Build a Digital Trust Ecosystem

You may be thinking, as I did at first, that this is another consultant buzzword to sell more services and products.  Believe me, this is not a passing fad.  The proliferation of cybersecurity, privacy, and a myriad of other compliance concerns is vexing companies with overwhelming requirements.  So, think of digital trust as 1) an extension of your cybersecurity and privacy programs, 2) a holistic approach to protecting your brand and your consumers, and 3) a means to increasing your reputation while supporting digital transformation and customer loyalty.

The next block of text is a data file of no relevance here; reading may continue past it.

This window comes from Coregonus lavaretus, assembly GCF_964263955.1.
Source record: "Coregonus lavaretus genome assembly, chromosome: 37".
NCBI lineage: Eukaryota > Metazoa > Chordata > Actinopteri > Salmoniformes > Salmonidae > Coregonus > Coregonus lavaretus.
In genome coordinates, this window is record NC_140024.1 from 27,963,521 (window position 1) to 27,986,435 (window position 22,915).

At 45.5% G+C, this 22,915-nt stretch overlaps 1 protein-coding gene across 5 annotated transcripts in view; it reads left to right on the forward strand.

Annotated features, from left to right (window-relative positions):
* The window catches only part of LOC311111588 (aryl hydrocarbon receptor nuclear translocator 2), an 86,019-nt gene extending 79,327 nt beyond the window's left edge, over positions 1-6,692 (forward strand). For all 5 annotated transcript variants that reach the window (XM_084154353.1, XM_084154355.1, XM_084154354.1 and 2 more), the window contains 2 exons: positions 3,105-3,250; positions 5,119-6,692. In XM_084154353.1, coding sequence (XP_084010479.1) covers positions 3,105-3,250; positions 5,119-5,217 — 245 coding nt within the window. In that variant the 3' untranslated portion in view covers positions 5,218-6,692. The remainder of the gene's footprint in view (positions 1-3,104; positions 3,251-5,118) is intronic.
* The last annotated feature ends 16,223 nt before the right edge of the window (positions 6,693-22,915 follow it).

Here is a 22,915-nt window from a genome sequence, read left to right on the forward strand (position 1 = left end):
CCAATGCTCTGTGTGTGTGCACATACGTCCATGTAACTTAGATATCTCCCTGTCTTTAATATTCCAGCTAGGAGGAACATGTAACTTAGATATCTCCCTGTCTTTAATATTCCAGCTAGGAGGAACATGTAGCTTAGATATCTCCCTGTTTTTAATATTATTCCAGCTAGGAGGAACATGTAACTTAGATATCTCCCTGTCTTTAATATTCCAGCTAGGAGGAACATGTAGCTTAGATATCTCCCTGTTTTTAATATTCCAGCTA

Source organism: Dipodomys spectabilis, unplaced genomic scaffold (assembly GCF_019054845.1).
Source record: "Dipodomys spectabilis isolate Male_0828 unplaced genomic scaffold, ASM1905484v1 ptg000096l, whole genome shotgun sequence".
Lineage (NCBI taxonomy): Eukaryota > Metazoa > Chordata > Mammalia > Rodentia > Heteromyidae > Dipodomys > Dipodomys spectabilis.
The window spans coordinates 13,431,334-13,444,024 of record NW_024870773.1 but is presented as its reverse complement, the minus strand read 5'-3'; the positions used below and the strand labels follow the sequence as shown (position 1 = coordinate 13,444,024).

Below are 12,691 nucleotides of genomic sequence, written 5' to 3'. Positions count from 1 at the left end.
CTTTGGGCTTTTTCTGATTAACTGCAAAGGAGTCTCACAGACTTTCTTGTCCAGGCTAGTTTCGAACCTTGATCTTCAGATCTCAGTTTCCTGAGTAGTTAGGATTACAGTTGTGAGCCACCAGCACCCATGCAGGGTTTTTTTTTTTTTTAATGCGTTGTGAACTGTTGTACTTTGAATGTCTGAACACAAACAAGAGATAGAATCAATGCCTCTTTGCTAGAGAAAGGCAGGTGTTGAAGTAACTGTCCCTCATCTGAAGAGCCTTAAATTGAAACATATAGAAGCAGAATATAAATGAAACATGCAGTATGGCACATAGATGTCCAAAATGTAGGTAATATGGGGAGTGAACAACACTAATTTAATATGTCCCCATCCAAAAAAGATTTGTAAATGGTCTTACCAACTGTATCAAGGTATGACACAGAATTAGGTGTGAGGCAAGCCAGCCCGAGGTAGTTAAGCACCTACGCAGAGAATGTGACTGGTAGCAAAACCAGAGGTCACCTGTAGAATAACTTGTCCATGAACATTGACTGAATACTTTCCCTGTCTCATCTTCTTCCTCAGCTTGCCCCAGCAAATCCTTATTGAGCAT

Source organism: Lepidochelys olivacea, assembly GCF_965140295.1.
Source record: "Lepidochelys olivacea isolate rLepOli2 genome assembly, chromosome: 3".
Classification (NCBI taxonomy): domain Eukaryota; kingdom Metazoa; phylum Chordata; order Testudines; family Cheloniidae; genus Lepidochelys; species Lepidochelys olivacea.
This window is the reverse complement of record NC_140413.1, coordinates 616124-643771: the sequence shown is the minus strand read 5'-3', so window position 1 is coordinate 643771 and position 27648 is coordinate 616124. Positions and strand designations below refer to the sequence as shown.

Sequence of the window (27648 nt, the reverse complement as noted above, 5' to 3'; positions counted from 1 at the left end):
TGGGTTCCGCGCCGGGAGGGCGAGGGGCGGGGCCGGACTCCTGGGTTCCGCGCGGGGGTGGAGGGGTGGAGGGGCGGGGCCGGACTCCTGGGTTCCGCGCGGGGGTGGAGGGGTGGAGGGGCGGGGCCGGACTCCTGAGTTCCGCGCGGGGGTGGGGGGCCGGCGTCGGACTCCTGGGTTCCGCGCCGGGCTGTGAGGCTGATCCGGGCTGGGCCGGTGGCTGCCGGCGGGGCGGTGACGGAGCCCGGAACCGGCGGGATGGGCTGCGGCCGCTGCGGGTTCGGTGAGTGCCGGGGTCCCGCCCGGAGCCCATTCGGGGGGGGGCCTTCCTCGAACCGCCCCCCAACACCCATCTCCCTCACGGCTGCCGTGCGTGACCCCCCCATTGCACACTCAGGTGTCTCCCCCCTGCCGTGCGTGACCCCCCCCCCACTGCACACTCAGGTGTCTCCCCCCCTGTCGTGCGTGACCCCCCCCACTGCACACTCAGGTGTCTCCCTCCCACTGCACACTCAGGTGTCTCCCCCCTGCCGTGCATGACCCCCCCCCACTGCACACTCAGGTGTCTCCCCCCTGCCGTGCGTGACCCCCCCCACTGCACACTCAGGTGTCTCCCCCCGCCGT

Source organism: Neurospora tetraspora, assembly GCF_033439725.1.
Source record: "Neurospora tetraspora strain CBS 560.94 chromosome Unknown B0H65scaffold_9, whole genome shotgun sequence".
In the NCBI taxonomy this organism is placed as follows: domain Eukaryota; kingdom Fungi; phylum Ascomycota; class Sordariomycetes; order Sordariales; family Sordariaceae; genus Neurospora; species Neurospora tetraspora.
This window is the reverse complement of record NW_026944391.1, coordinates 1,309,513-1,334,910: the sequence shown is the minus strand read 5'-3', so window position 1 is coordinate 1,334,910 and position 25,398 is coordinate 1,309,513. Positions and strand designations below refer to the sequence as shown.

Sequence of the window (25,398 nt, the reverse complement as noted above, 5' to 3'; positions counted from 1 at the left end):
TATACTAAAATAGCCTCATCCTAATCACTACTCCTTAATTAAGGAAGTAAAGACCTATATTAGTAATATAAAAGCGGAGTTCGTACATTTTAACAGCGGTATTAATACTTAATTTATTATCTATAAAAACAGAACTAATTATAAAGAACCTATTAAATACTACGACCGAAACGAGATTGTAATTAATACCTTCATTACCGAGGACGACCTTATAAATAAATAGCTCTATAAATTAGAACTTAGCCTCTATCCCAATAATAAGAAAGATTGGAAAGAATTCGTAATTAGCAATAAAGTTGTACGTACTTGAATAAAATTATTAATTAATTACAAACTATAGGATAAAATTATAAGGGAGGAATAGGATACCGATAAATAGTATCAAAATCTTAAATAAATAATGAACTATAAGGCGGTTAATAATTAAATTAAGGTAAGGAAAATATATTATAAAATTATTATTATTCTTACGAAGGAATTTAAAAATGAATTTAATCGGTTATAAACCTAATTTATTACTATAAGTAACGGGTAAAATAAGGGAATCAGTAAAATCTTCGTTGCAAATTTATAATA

What’s more, even the World Economic Forum (WEF) is in this game.  Back in November of 2022, the WEF published a report titled “Earning Digital Trust: Decision-Making for Trustworthy Technologies” in collaboration with Accenture, KPMG and PwC.  Although the paper was very high level, there is some very important information here that is useful.  Take a look for yourself and make your own assessment here.

Now, let’s look at the ISACA Digital Trust Ecosystem Framework, or DTEF.  I can say without a doubt that this framework really gets into the actionable areas of creating a digitally trusted environment.  Think about it, digital trust is more than a bunch of principles.  Of course, these are great guideposts, but as a business manager, C-Level executive or board member, I need to know what I should be doing.  If you are interested in a really good webinar that explains the framework, and are an ISACA member, check this out